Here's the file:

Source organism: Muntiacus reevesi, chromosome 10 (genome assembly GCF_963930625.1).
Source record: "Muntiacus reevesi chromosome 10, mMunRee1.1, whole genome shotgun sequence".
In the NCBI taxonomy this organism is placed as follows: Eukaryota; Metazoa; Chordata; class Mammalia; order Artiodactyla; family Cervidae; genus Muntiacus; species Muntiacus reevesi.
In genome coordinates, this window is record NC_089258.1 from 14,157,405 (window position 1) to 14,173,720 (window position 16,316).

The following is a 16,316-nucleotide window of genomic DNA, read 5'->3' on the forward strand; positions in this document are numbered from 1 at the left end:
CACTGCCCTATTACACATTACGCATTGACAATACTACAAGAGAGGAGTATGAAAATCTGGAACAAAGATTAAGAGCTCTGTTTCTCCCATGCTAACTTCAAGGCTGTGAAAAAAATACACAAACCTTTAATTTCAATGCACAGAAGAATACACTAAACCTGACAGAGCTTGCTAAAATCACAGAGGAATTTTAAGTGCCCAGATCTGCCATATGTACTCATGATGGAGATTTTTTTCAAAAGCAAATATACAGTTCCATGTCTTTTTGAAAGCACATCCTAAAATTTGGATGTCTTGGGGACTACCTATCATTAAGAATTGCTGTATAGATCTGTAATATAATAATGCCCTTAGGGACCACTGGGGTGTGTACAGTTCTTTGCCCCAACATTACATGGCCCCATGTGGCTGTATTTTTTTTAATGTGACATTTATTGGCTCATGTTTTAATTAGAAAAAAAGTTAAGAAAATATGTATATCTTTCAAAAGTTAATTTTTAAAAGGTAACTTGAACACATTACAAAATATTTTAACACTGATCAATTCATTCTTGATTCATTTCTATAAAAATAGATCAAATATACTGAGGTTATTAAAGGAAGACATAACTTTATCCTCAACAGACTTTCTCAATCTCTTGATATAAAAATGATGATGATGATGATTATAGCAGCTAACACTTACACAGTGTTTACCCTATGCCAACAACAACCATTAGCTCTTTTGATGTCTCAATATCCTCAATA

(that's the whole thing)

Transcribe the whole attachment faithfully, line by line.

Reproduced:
Source organism: Muntiacus reevesi, chromosome 10 (genome assembly GCF_963930625.1).
Source record: "Muntiacus reevesi chromosome 10, mMunRee1.1, whole genome shotgun sequence".
In the NCBI taxonomy this organism is placed as follows: Eukaryota; Metazoa; Chordata; class Mammalia; order Artiodactyla; family Cervidae; genus Muntiacus; species Muntiacus reevesi.
In genome coordinates, this window is record NC_089258.1 from 14,157,405 (window position 1) to 14,173,720 (window position 16,316).

The following is a 16,316-nucleotide window of genomic DNA, read 5'->3' on the forward strand; positions in this document are numbered from 1 at the left end:
CACTGCCCTATTACACATTACGCATTGACAATACTACAAGAGAGGAGTATGAAAATCTGGAACAAAGATTAAGAGCTCTGTTTCTCCCATGCTAACTTCAAGGCTGTGAAAAAAATACACAAACCTTTAATTTCAATGCACAGAAGAATACACTAAACCTGACAGAGCTTGCTAAAATCACAGAGGAATTTTAAGTGCCCAGATCTGCCATATGTACTCATGATGGAGATTTTTTTCAAAAGCAAATATACAGTTCCATGTCTTTTTGAAAGCACATCCTAAAATTTGGATGTCTTGGGGACTACCTATCATTAAGAATTGCTGTATAGATCTGTAATATAATAATGCCCTTAGGGACCACTGGGGTGTGTACAGTTCTTTGCCCCAACATTACATGGCCCCATGTGGCTGTATTTTTTTTAATGTGACATTTATTGGCTCATGTTTTAATTAGAAAAAAAGTTAAGAAAATATGTATATCTTTCAAAAGTTAATTTTTAAAAGGTAACTTGAACACATTACAAAATATTTTAACACTGATCAATTCATTCTTGATTCATTTCTATAAAAATAGATCAAATATACTGAGGTTATTAAAGGAAGACATAACTTTATCCTCAACAGACTTTCTCAATCTCTTGATATAAAAATGATGATGATGATGATTATAGCAGCTAACACTTACACAGTGTTTACCCTATGCCAACAACAACCATTAGCTCTTTTGATGTCTCAATATCCTCAATA